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Ghazal Omid

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Ghazal Omid
Ghazal Omid
Omid in 2013
BornAbadan, Iran
OccupationAuthor, legal scholar
Notable worksLiving In Hell

Ghazal Omid (Persian غزل امید‏[citation needed]) is an Iranian-Canadian author. She wrote an autobiographical work entitled Living In Hell: A True Odyssey of a Woman's Struggle in Islamic Iran Against Personal and Political Forces. She is known in the United States as an advocate for human rights and women's rights and is also a Shi'a legal scholar.[1]

Personal life

Omid at age 5

Omid was born in Abadan, Iran.[2] Her father was a multi-millionaire who abandoned the family and sought refuge in the United States when she was a child.[3] She grew up in Isfahan and was 8 years old when the Shah of Iran was overthrown by the Ayatollah Khomeini.[4] Omid is a practicing Muslim and has made the religious pilgrimage to Mecca.[2] In 1995, she fled Iran and moved to Canada.[2] In 2008, she moved to Washington DC.[5]


Omid's autobiography, Living In Hell, is critical of Iran and the human rights abuses occurring there. Because of this, her book's website has been the focus of online abuse and threats from computer users in Iran, Turkey and Pakistan.[6] Omid has criticized Iran for using books to teach martyrdom to children.[7][8] She also wants Iranian books to stop referring to the United States as the "Great Satan".[7][9] Omid is concerned that these books may be turning children into "ticking bombs".[7][10]

Currently, Omid is the Executive Director for Iran & Its, a US-based 501(c)(3) nonprofit organization focused on advocating for the improvement of life in Iran.[11] In 2014 she worked to bring children burned in a school fire in Iran to the US for medical treatment.[12]


  • Living In Hell: A True Odyssey of a Woman's Struggle in Islamic Iran Against Personal and Political Forces (2005) Park Avenue Publishers ISBN 978-0-9759683-0-7 OCLC 60764503
  • Mr. Nightingale: A story adapted from the life of an Iranian child. 2012. ISBN 9781479313075. OCLC 876333397.
  • Maryam and Mr. Rabbi, Part I: Based on a true story about a Muslim and a Jewish family from Iran. 2015. ISBN 978-1519340245.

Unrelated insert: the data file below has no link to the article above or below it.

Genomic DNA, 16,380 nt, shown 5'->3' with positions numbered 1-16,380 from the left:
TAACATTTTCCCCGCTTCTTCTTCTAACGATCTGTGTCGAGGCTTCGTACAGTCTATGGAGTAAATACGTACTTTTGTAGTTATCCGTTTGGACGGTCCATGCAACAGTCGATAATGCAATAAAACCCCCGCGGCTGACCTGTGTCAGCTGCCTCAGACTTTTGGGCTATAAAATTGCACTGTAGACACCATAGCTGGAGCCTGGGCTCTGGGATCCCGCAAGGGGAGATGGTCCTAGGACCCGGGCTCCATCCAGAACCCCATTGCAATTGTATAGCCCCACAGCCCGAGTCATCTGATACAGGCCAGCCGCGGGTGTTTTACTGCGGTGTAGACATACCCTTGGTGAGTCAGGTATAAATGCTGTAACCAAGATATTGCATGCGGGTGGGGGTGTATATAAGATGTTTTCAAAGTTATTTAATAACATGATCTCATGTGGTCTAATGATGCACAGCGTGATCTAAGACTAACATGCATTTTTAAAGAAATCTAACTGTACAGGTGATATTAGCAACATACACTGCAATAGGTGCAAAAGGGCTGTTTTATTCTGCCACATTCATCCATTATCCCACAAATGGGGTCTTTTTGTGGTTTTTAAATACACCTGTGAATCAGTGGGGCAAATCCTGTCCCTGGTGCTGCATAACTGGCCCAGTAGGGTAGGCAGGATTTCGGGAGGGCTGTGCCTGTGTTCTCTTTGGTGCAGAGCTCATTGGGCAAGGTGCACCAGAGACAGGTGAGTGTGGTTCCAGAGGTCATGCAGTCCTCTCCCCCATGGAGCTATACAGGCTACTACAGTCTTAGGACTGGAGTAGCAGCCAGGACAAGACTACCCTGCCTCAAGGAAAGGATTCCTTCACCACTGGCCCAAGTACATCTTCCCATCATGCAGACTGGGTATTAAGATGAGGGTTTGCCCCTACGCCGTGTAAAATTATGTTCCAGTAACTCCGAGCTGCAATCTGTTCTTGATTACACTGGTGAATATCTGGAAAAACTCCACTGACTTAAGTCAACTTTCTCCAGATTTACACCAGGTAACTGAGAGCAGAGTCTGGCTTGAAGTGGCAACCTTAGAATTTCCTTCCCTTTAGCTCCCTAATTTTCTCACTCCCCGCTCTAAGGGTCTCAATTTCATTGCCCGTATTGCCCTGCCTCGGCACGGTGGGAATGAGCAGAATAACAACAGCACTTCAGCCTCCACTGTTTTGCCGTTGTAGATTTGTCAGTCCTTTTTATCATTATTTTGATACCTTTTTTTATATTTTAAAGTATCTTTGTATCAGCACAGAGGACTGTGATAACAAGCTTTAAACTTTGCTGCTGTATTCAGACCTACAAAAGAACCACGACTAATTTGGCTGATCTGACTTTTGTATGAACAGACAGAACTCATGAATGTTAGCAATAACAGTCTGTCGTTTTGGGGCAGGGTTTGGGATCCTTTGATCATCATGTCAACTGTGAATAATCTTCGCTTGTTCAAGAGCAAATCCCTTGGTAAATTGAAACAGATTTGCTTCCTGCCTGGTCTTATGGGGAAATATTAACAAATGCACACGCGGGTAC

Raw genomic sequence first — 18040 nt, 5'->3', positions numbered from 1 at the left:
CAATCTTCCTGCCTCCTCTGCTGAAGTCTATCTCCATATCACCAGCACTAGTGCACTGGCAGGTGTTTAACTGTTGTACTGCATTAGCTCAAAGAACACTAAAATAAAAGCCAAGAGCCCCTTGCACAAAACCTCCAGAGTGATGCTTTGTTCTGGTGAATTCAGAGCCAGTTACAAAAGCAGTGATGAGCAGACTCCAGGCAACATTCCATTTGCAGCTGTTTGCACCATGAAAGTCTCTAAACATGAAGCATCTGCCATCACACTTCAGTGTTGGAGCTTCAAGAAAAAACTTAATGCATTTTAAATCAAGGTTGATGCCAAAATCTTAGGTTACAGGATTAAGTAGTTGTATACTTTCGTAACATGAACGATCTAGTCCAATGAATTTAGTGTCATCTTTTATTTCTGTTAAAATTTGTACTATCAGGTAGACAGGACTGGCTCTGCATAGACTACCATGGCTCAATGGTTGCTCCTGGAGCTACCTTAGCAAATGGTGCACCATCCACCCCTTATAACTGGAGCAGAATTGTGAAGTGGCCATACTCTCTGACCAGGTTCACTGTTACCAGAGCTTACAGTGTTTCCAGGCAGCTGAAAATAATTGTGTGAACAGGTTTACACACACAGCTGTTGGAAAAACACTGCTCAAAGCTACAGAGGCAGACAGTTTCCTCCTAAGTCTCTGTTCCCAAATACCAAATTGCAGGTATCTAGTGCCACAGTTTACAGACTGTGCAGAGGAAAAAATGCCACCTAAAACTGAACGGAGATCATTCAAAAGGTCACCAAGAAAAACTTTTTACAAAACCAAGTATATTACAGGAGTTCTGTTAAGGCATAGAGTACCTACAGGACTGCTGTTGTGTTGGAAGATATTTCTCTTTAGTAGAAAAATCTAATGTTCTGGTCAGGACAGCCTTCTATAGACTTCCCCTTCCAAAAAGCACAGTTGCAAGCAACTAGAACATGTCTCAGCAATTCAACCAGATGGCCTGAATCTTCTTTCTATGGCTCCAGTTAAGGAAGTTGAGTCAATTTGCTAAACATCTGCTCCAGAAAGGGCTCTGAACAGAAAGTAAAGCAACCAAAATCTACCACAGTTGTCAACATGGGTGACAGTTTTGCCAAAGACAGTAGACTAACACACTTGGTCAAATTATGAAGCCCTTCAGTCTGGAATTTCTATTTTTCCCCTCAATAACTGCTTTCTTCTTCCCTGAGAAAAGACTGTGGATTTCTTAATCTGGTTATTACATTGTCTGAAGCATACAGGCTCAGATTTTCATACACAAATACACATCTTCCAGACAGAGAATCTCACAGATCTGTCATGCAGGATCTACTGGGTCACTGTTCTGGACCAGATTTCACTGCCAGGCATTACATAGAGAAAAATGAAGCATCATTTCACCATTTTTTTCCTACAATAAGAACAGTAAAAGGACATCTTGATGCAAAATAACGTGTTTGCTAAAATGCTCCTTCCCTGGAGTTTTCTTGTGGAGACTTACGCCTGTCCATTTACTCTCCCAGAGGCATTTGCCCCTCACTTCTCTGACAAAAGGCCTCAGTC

• Maryam and Mr. Rabbi, Part II: Based on a true story about a Muslim and a Jewish family from Iran. 2015. ISBN 978-1519498250.


  1. ^ Trey, Popp (2006). "After the Genome". Science & Spirit. Dupont Circle Washington, D.C: Heldref Publications. 17 (5): 13–20. doi:10.3200/SSPT.17.5.13-20. OCLC 66569013.
  2. ^ a b c Heller, Aron (2 August 2005). "Executions a sad reminder of home for Iranian author". Ottawa Citizen. Ottawa, Ontario, Canada: James Orban. AP. p. A7. ISSN 0839-3222. OCLC 60621316.
  3. ^ "Ghazil Omid, who was abused as a child in Iran A regime of oppression But speaker says Iranian people are kindhearted". The Beacon. Acton, MA: Beacon Communications Corp. 19 October 2006. ISSN 0744-7930. OCLC 8560666.
  4. ^ Wigod, Rebecca (6 August 2005). "Life in Iran was life in hell, says local author". The Vancouver Sun. Vancouver, British Columbia: Kevin D. Bent. ISSN 0832-1299. OCLC 51786825.
  5. ^ "Interview with Ghazal Omid". Retrieved 2 July 2012.
  6. ^ Bunt, Gary R. (2009). iMuslims: rewiring the house of Islam (illustrated ed.). UNC Press. p. 74. ISBN 978-0-8078-5966-7. OCLC 245536728. Retrieved 8 October 2010.
  7. ^ a b c Wagner, Thomas (8 February 2007). "Study says Iran textbooks urge martyrdom". The Boston Globe. Boston, Massachusetts: Christopher M. Mayer. ISSN 0743-1791. OCLC 1536853. Archived from the original on 25 August 2007. Retrieved 8 October 2010.
  8. ^ "Iranian Books Tell Students To Be 'martyrs,' Study Says". The Island Packet. Bluffton, South Carolina: Sara Johnson Borton. AP. 9 February 2007. p. 8. ISSN 0746-4886. OCLC 10076001. Retrieved 8 October 2010.
  9. ^ "Monday Briefing". Amarillo Globe-News. Amarillo, Texas: Les Simpson. AP. 12 February 2007. OCLC 46838358. Archived from the original on 15 February 2011. Retrieved 8 October 2010.
  10. ^ "Study says Iran's texts breed hate toward West". Houston Chronicle. Houston, Texas: Jack Sweeney. AP. 9 February 2007. ISSN 1074-7109. OCLC 1607806.
  11. ^ "Iran & Its home page". Iran & Its Retrieved 30 May 2011.
  12. ^ Dobbyn, Christine (17 July 2014). "Activist trying to bring burned Iranian children to Shriners Hospital for Children-Galveston for treatment". ABC News.

External links